College Check-In: Julian Flores ’16, Member of the U.S. Air Force Academy’s Men’s Soccer Team

After graduating from St. Stephen’s in 2016, Julian Flores matriculated to the U.S. Air Force Academy in Colorado Springs, where he has played on the men’s soccer team.
What was your transition like going from high school to college?
Transitioning to life as a student athlete was not very difficult. St. Stephen's did a very good job at preparing me for being a college student-athlete because at times St. Stephen's was as difficult and as time consuming as some of my college classes. I learned how to manage my time at St. Stephen's rather than developing that skill in college and I believe that gave me an advantage over my peers.
What has been the most rewarding part about competing collegiately?
The most rewarding part about competing was giving back to communities. During my freshman year, my team traveled to Costa Rica, and we brought out many of the local kids to have a soccer camp to play in and it was one of the most amazing things. I spoke Spanish fluently growing up, but St. Stephen's Spanish classes with Señor Munoz and Señor Doig definitely helped develop my Spanish-speaking skills to where I was able to translate everything for my coach.
Do you have a favorite moment from your college career?
My favorite moment in competition was beating the U.S. Army West Point my senior year. I hadn't been a starter for the past three years and we were playing at Army in our first game of the season. It was my first start as an Air Force Academy soccer player. I had also invited my parents to fly out to the game, so it was a huge deal for me. We won the game 2-1 and I played the entire 90 minutes of the game. My coaches told me I was the MVP of the game and that I had the most important play of the game: In the last few minutes of the first half, I was dead tired and had to sprint back 60 yards to catch a guy who had made a run to the back post. I got there at the last second, when the ball had been crossed, and I was able to head the ball away. I was in tears after the game because it felt that the past three years of hard work and disappointment from being left out of the starting lineup time and time again had been all worth it.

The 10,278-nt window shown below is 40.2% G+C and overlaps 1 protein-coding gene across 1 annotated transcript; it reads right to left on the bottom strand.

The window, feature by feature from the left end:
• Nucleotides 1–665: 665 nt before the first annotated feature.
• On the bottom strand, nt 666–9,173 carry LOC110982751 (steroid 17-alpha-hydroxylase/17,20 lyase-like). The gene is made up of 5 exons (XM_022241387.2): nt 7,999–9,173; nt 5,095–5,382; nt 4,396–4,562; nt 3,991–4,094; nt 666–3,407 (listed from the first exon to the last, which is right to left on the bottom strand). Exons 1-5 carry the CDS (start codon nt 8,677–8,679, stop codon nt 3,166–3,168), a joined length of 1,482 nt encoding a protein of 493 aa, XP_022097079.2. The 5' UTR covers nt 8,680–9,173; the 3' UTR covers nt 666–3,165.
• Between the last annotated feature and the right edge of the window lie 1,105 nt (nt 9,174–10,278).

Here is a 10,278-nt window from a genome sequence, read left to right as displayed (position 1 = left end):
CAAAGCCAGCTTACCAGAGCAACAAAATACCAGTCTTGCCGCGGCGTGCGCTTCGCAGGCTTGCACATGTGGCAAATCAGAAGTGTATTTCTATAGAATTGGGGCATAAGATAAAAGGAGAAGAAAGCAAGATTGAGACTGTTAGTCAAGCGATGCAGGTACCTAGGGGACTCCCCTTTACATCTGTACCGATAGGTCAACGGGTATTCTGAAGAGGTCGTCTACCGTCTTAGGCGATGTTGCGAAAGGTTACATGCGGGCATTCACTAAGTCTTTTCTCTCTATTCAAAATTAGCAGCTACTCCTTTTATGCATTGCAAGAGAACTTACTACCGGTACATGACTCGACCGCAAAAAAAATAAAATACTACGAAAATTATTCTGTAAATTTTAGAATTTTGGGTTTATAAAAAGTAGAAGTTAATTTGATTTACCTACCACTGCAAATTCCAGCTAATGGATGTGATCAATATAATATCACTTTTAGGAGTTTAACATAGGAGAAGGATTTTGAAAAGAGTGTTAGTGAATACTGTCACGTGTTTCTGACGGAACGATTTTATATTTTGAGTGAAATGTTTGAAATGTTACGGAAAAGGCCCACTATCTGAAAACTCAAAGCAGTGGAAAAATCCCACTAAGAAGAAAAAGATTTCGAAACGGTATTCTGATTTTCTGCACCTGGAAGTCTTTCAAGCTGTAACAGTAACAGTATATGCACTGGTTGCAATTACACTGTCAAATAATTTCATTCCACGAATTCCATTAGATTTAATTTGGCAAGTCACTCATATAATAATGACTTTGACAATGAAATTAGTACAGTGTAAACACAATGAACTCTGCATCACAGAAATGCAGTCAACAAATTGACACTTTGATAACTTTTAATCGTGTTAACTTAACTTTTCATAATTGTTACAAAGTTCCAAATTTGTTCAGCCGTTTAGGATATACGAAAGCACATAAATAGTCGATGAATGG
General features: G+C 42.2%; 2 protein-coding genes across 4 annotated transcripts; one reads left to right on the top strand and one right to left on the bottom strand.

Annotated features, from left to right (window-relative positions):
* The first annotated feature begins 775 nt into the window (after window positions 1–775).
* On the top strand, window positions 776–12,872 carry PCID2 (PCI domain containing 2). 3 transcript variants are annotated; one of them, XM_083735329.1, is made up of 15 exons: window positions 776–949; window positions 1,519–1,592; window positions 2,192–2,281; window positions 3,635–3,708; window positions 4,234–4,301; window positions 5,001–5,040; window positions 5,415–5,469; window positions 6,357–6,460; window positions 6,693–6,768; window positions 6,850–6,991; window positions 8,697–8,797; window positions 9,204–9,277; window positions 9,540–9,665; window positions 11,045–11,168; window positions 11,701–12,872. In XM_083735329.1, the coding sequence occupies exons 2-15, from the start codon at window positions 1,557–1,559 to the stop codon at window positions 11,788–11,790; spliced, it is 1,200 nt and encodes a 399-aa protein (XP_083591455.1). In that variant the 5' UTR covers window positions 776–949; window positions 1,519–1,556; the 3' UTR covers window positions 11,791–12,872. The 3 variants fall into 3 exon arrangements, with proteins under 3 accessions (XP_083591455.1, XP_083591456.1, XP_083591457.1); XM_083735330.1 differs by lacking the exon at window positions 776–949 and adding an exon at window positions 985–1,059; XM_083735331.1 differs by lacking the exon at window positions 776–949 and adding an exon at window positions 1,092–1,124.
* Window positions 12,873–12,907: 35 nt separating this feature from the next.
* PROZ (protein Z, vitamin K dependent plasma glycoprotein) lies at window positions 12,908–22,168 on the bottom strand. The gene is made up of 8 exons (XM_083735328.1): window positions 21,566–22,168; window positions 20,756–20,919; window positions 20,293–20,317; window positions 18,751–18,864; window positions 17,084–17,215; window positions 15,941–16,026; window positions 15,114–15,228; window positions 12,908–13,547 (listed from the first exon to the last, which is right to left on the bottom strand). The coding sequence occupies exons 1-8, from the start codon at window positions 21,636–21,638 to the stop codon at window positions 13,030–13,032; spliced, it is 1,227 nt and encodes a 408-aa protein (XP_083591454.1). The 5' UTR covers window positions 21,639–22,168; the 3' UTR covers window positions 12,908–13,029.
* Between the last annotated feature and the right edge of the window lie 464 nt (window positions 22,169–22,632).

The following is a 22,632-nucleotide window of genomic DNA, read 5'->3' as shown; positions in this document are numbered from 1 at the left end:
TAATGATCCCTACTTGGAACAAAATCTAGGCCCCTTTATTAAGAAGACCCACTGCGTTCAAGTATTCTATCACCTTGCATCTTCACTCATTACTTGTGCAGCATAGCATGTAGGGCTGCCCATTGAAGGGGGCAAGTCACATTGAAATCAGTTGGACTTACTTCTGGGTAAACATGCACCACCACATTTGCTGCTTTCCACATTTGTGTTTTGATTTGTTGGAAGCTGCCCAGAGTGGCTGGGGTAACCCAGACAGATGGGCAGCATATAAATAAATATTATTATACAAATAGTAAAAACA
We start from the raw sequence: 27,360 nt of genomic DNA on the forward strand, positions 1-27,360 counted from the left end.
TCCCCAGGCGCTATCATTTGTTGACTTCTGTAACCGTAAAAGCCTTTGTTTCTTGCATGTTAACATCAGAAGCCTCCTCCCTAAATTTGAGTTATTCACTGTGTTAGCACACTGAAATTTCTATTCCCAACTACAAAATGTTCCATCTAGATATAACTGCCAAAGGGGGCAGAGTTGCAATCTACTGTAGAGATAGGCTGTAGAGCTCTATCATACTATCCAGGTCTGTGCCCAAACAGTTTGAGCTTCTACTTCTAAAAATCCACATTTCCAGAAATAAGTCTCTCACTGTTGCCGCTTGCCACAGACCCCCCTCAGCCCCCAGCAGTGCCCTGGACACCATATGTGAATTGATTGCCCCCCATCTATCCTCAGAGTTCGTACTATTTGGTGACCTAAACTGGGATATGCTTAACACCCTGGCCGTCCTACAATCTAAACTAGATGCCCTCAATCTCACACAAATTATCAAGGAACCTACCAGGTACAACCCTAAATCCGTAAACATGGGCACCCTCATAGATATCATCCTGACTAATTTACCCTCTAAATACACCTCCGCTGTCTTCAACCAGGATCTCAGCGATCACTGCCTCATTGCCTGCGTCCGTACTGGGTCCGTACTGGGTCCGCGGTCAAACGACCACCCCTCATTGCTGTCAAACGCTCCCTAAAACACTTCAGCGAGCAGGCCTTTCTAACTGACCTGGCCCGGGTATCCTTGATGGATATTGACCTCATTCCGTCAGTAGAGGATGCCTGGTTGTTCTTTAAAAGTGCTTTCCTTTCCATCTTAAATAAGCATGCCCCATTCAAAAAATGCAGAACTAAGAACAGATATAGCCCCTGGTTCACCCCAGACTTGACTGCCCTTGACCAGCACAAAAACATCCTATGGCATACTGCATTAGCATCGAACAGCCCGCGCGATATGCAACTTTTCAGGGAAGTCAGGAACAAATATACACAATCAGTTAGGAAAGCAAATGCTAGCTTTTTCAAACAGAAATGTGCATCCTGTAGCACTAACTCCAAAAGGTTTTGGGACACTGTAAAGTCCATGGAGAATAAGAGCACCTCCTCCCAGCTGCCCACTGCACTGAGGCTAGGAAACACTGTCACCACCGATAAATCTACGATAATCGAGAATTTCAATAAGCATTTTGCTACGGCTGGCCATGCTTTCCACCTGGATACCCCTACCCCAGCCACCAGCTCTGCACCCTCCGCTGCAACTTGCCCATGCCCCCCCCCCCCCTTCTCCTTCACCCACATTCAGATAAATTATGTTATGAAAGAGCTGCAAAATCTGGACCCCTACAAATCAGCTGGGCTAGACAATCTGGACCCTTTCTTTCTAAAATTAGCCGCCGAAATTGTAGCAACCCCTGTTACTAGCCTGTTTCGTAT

What has been your biggest challenge transitioning to collegiate athletics?
The most challenging part about competing collegiately was learning my role on the team and accepting it. I was a practice player for three years at the Air Force Academy. Unfortunately, I spent the first two years complaining about it, thinking I was good enough to be starting or at least an impact substitution. My junior year I changed my mentality and controlled what I could control—my attitude, my effort and my mentality. Once I was able to control these things, I wasn't as concerned with soccer, and I was much happier. I also became the best practice player we had, and that was an important role for me to fill so that I could lead the team by example and rid the team of negative attitudes.
How did your St. Stephen’s experience help you in making the transition to being a student-athlete in college?
At St. Stephen's, the most important thing I learned was time management. I was able to smoothly transition into college life because of this. At St. Stephen's, I had many time commitments because I had a rigorous course load, I was part of the St. Stephen's Soccer Academy, and I was also a part of the USSF Developmental Academy at Lonestar Soccer Club. I would have class throughout the day, have practice or workouts during some of my off periods, would have Academy practice after school and then would walk down to my Lonestar practice that went from 8-10 p.m. To say the least, I had a very, very busy schedule. I needed to get work done during the day so that I could have time to sleep at night. I learned this lesson quickly after a few times of me not going to bed until a very late time.
What advice would you give high schoolers who are preparing to play collegiate athletics?
I was very lucky. I chose a school that I ended up really loving without considering the soccer aspect. My biggest advice is to be honest with your athletic skill set and use your athleticism to get yourself into a school that you might not have the academic prestige to have gotten in without athletics. There are some very impressive and academically prestigious Division III schools. I faced a lot of adversity at the Division I level that helped me grow a lot as a person.
Academically, did you feel prepared to take on college-level work?
Yes, I did.
Have you declared a major? If so, what are you studying?
I am studying electrical engineering and will graduate in May 2020.
Anything else you'd like to add about your college experience?
I have a much different college experience because I am attending a military academy. However, I'm excited to be in a class where I learn to jump out of planes next semester. I was able to do an internship at Schweitzer Engineering Laboratories (SEL), a company that specializes in protective relays for power grids. I get payed to go to school because I go to USAFA and I usually save up my money to go on a cool spring break trip with my friends. I've been to Italy, Netherlands, Ireland and England.
Address: 6500 St. Stephen's Dr., Austin, TX 78746
Phone: (512) 327-1213